Bypass commands from the brain to legs through a computer

When turning off the computer-aided spinal cord bypass, the lower extremities which were in a relaxed state did not move even if the subject was swinging his/her arms. With the bypass turned on, when the subject swung his/her arms by his/her own will and a walking motion of the lower extremities began in rhythm to the motion of the arms. Credit: © Yukio Nishimura

Gait disturbance in individuals with spinal cord injury is attributed to the interruption of neural pathways from brain to the spinal locomotor center, whereas neural circuits locate below and above the lesion maintain most of their functions. An artificial connection that bridges the lost pathway and connects brain to spinal circuits has potential to ameliorate the functional loss.

A Japanese research group led by Shusaku Sasada, research fellow and Yukio Nishimura, associate professor of the National Institute for Physiological Sciences (NIPS), National Institutes of Natural Sciences (NINS) has successfully made an artificial connection from the brain to the locomotion center in the by bypassing with a . This allowed subjects to stimulate the spinal locomotion center using volitionally-controlled muscle activity and to control walking in legs. This result was published online in The Journal of Neuroscience on August 13, 2014.

Neural networks in the spinal cord, locomotion center are capable of producing rhythmic movements, such as swimming and walking, even when isolated from the brain. The brain controls spinal locomotion center by sending command to the spinal locomotion center to start, stop and change waking speed. In most cases of spinal cord injury, the loss of this link from the brain to the locomotion center causes problems with walking.

The research group came up with bypassing the functioning brain and locomotion center with the computer to compensate lost pathways as a way to enable individuals with spinal cord injury to regain walking ability.

This image shows an artificial connection that connects brain to spinal circuits. Credit: © Yukio Nishimura

Since the arm movement associte with leg movement when we walk they used muscle activity of arm to sarogate the activity. The computer interface allowed subjects to control magnetic stimulator that drive to the spinal locomotion center non-invassively using volitionally-controlled and to control walking in legs. As a results of experiments in people who are neurologically intact, the subjects were asked to make own legs relaxed and passively controlled via computer interface that was controlled by arm muscle, walking behavior in legs was induced and subjects could control the step cycle volitionally as well. However without bypassing with the computer interface, the legs did not move even if the arms muscle was volitionally acivated.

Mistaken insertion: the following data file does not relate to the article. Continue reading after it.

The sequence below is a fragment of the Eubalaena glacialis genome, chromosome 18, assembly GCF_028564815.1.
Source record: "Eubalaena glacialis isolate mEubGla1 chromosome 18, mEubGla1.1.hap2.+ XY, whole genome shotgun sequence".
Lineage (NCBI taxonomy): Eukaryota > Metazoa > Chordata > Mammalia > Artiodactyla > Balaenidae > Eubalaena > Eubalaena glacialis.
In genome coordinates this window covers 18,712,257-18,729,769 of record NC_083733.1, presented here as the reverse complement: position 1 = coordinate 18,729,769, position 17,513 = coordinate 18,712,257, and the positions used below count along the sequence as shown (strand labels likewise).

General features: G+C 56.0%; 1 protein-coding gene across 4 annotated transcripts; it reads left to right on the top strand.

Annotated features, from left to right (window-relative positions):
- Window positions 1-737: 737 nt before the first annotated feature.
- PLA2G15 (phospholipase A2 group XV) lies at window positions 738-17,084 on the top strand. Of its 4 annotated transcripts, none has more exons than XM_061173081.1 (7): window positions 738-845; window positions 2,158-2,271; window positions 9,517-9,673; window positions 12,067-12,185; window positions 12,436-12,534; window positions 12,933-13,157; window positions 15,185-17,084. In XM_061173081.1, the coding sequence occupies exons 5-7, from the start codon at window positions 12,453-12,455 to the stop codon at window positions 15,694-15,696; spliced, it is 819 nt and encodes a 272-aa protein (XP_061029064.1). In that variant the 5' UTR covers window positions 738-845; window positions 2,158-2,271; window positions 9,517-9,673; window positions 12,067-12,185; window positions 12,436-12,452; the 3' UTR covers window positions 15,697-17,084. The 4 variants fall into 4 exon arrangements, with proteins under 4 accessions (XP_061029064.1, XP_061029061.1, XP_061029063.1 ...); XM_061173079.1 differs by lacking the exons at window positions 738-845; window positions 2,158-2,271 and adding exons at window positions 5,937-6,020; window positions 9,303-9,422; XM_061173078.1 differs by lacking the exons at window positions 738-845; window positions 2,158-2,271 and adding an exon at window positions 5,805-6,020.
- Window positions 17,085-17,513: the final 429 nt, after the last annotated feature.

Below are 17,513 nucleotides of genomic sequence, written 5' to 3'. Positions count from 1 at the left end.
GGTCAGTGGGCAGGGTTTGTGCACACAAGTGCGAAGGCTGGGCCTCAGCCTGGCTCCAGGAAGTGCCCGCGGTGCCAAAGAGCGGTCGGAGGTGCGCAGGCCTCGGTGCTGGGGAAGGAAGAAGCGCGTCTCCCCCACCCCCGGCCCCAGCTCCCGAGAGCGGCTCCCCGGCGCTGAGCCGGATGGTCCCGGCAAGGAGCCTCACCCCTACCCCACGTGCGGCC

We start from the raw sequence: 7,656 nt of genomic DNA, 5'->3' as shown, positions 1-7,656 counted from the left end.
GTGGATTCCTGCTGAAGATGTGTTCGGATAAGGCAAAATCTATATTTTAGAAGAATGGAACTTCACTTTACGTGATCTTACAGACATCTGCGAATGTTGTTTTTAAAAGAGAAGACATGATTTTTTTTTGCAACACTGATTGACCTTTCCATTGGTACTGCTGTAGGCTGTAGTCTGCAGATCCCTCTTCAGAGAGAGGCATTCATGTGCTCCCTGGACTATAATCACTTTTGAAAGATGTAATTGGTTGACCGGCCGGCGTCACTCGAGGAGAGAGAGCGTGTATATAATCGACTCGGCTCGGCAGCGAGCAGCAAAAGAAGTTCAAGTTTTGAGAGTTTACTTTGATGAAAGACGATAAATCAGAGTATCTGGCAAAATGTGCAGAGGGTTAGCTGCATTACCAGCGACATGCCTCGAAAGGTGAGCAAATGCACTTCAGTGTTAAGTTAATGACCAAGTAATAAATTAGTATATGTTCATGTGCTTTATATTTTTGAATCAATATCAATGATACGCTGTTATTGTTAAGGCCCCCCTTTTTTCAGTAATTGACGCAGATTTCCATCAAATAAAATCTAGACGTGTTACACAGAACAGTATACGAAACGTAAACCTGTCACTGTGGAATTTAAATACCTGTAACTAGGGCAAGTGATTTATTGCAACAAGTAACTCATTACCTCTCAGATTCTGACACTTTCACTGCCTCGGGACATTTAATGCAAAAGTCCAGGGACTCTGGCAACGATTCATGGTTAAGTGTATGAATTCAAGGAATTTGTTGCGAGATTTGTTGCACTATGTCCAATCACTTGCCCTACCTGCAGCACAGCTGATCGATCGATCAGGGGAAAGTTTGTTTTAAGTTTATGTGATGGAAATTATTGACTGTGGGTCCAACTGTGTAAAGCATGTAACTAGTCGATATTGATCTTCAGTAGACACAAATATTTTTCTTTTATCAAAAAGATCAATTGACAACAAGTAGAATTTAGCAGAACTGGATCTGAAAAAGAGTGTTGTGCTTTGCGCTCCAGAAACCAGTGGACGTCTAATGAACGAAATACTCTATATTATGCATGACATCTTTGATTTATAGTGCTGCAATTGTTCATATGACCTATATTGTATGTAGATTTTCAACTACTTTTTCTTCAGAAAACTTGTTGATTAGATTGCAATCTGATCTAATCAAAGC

This video is not supported by your browser at this time.
The right arm muscles and the locomotion center of the man are artificially connected through a computer. His legs are in a relaxed state. When he moves his right hand, the computer catches the signal from his arm and produces signals to his locomotion center to move his legs. Credit: © Yukio Nishimura

"We hope that this technology would compensate for the interrupted pathways' function by sending an intentionally encoded command to the preserved spinal locomotor center and regain volitionally-controlled walking in indviduals with paraplegia. However, the major challenge that this technology does not help them to dodge obstacles and to maintain posture. We are carefully working toward clinical application in near future", Nishimura said.

add to favorites email to friend print save as pdf

Related Stories

New finding may aid recovery from spinal cord injury

Aug 05, 2014

Researchers in the Vanderbilt University Institute of Imaging Science (VUIIS) have achieved the first conclusive non-invasive measurement of neural signaling in the spinal cords of healthy human volunteers.

Isolating the circuits that control voluntary movement

May 07, 2014

(Medical Xpress)—Extraordinarily complex networks of circuits that transmit signals from the brain to the spinal cord control voluntary movements. Researchers have been challenged to identify the controlling ...

Scientists reveal circuitry of fundamental motor circuit

May 02, 2014

Scientists at the Salk Institute have discovered the developmental source for a key type of neuron that allows animals to walk, a finding that could help pave the way for new therapies for spinal cord injuries ...

Recommended for you

New test to help brain injury victims recover

16 hours ago

A dynamic new assessment for helping victims of trauma to the brain, including those suffering from progressive conditions such as dementia, has been developed by a clinical neuropsychologist at the University ...

See-through sensors open new window into the brain

18 hours ago

(Medical Xpress)—Developing invisible implantable medical sensor arrays, a team of University of Wisconsin-Madison engineers has overcome a major technological hurdle in researchers' efforts to understand ...

User comments